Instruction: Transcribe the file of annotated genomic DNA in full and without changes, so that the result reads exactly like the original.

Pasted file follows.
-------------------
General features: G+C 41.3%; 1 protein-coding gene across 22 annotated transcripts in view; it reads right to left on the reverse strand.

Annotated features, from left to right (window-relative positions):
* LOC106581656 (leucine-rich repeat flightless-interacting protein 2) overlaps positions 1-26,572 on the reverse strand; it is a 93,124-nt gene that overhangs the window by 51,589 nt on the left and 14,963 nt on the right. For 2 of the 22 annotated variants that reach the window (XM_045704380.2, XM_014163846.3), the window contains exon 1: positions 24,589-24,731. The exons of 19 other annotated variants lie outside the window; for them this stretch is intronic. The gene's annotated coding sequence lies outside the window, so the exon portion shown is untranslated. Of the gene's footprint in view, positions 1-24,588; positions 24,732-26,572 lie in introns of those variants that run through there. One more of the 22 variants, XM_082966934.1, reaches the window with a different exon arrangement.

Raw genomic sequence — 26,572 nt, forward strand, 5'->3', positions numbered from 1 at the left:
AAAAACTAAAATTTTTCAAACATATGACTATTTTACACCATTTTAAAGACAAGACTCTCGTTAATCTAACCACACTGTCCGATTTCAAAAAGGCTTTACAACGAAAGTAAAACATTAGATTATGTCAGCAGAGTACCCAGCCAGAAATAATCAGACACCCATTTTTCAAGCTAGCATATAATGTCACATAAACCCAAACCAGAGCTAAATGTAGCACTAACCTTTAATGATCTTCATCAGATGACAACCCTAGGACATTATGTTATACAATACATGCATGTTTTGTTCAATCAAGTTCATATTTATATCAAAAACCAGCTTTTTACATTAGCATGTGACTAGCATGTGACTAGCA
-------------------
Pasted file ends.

General features: G+C 41.3%; 1 protein-coding gene across 22 annotated transcripts in view; it reads right to left on the reverse strand.

Annotated features, from left to right (window-relative positions):
* LOC106581656 (leucine-rich repeat flightless-interacting protein 2) overlaps positions 1-26,572 on the reverse strand; it is a 93,124-nt gene that overhangs the window by 51,589 nt on the left and 14,963 nt on the right. For 2 of the 22 annotated variants that reach the window (XM_045704380.2, XM_014163846.3), the window contains exon 1: positions 24,589-24,731. The exons of 19 other annotated variants lie outside the window; for them this stretch is intronic. The gene's annotated coding sequence lies outside the window, so the exon portion shown is untranslated. Of the gene's footprint in view, positions 1-24,588; positions 24,732-26,572 lie in introns of those variants that run through there. One more of the 22 variants, XM_082966934.1, reaches the window with a different exon arrangement.

Raw genomic sequence — 26,572 nt, forward strand, 5'->3', positions numbered from 1 at the left:
AAAAACTAAAATTTTTCAAACATATGACTATTTTACACCATTTTAAAGACAAGACTCTCGTTAATCTAACCACACTGTCCGATTTCAAAAAGGCTTTACAACGAAAGTAAAACATTAGATTATGTCAGCAGAGTACCCAGCCAGAAATAATCAGACACCCATTTTTCAAGCTAGCATATAATGTCACATAAACCCAAACCAGAGCTAAATGTAGCACTAACCTTTAATGATCTTCATCAGATGACAACCCTAGGACATTATGTTATACAATACATGCATGTTTTGTTCAATCAAGTTCATATTTATATCAAAAACCAGCTTTTTACATTAGCATGTGACTAGCATGTGACTAGCA